Most governance and decentralization reforms tend to prioritise transfers of powers from the central to local governments(LGs). This has resulted in greater decision-making, administrative functions and oversight, including concerning the delivery of public services, taxationor other socio-economic policies. There is growing interest and evidence on whether and how corruption impacts decentralisation (as opposed tocentralised systems).
Building on the existingliterature on clientelism and corruption in LGs (Volintiru et al 2017), this paper evaluatesperceptions of corruption and corruption risks across LGs in the EU and non-EU periphery states.It also focusses on key administrative functions, such as procurement and the delivery of public services. The paper is based on a mixed methods approach.An expert survey (administered to experts from the public sector, academia, civil society etc) was designed to systematically evaluate the main forms of corruption occurring at the subnational level(e.g. nepotism, preferential allocation of public contracts, etc), while case studies provide illustrative examples of corrupt or good practices at the LG level in the selected countries.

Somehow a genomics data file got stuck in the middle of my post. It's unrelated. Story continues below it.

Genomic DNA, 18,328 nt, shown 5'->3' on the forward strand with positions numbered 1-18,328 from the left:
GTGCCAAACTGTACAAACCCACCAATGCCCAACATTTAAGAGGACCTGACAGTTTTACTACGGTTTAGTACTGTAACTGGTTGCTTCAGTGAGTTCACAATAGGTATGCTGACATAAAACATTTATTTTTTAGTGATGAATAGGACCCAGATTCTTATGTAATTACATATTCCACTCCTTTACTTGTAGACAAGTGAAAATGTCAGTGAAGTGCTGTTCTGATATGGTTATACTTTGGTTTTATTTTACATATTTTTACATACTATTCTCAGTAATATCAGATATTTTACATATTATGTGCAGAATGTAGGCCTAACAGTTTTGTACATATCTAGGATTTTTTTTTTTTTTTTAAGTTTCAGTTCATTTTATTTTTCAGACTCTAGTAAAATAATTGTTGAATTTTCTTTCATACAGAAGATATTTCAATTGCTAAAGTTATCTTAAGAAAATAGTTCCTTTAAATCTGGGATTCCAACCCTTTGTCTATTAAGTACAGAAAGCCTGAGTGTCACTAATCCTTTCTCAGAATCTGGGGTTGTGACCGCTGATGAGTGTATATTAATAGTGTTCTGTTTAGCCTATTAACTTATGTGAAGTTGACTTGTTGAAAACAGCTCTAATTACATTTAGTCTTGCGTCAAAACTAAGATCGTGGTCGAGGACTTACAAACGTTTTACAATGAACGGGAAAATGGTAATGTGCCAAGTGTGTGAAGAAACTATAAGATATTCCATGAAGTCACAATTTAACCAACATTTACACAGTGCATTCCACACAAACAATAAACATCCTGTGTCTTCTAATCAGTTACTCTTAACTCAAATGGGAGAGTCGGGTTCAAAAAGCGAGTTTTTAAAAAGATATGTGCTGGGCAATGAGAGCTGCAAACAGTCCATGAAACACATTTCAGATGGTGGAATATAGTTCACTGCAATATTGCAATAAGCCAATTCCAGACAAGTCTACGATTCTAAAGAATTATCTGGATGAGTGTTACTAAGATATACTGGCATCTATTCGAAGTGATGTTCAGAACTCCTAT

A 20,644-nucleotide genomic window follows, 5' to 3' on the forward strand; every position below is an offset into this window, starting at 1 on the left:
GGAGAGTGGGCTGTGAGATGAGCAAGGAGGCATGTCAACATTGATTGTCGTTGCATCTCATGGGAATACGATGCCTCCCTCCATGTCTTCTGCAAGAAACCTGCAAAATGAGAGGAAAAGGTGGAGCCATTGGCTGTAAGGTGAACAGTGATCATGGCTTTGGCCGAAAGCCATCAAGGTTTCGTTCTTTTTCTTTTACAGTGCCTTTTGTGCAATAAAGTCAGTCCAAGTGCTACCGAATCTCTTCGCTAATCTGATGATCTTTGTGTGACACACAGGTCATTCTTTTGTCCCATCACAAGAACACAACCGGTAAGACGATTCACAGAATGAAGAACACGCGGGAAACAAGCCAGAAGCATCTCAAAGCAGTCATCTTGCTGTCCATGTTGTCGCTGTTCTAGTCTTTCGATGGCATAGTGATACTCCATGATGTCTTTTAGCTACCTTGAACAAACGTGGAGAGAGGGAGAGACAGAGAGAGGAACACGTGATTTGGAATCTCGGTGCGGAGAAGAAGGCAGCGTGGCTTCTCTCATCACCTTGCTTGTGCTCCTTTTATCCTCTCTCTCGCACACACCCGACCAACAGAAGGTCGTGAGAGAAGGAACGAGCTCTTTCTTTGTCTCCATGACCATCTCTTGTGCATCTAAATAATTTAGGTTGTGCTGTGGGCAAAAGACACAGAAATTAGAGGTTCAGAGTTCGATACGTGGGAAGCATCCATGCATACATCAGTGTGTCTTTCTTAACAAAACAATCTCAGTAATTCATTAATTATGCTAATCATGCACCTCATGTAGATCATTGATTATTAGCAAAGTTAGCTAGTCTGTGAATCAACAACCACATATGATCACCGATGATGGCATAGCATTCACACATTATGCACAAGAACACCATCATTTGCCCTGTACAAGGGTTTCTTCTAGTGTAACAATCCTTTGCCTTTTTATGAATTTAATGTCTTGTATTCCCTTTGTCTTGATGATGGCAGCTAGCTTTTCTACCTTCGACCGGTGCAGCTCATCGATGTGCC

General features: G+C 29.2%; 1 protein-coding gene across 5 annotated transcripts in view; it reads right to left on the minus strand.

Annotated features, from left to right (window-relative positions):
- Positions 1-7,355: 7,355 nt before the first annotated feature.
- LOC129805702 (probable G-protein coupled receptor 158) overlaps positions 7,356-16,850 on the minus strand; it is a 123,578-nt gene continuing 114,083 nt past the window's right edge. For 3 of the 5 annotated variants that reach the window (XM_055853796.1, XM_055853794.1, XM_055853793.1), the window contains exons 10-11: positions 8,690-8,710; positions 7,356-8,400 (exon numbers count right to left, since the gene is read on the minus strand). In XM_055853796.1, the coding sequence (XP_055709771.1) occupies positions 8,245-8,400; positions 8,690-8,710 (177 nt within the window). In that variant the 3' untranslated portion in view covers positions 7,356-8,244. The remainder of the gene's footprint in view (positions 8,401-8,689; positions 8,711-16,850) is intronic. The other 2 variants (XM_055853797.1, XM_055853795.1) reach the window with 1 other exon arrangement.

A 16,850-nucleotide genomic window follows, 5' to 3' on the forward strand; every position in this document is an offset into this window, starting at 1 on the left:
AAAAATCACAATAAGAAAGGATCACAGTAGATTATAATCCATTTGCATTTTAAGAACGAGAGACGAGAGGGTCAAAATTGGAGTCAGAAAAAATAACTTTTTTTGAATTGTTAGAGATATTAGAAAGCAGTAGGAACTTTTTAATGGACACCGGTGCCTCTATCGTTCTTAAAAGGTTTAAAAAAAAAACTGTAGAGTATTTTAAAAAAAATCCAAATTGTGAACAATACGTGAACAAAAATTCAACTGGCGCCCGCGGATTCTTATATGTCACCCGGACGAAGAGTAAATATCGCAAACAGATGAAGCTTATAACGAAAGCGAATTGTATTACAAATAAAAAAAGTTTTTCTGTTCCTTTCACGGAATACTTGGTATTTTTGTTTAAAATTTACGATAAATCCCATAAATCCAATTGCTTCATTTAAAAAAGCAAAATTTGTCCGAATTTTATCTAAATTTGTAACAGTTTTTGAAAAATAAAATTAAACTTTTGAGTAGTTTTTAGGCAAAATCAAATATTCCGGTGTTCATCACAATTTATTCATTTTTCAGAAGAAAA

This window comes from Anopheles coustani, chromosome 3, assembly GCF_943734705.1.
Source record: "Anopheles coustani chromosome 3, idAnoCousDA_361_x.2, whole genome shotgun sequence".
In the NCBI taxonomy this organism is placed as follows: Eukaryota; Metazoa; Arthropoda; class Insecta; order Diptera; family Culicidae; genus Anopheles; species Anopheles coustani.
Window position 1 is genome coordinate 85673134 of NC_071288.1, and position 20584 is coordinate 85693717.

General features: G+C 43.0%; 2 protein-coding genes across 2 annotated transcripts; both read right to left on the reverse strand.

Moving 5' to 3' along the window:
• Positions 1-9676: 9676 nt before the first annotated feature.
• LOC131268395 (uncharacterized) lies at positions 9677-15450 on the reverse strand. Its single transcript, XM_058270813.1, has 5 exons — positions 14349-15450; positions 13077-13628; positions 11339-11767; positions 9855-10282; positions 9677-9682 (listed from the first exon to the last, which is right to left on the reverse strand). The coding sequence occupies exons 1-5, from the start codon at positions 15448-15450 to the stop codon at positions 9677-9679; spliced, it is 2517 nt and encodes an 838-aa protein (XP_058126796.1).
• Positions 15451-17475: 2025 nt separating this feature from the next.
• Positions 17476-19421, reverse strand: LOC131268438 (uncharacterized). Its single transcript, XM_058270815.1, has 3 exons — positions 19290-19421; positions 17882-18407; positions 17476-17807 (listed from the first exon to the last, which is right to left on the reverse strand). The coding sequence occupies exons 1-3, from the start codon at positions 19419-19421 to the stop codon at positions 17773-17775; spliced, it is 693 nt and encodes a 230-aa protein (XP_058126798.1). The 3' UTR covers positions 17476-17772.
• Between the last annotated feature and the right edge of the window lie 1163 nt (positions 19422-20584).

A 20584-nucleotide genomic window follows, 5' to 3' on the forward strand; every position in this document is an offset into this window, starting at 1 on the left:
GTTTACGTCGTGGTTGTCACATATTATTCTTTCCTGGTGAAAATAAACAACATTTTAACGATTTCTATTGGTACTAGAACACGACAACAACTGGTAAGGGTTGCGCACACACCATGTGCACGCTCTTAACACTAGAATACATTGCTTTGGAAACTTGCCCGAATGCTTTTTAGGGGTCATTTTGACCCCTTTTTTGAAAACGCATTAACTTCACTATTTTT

The findings suggest that administrative capacity of local governments appears to be higher in EU member states than non-EU member states. Nepotism and public procurement issues are seen as the greatest corruption risks across regions, and favouritism in public procurement appears to be the largest issue in the Western Balkans and EaP.Political parties stand out as having the weakest internal governance across all three regions. Conversely, the courts and the police are perceived to be the most effective institutions at local level. Addressing corruption, it is argued, calls for a mix of measures, ranging from better enforcement mechanisms, more transparency, accountability and participatory measures.The paper provides some examples of these.
The paper is available here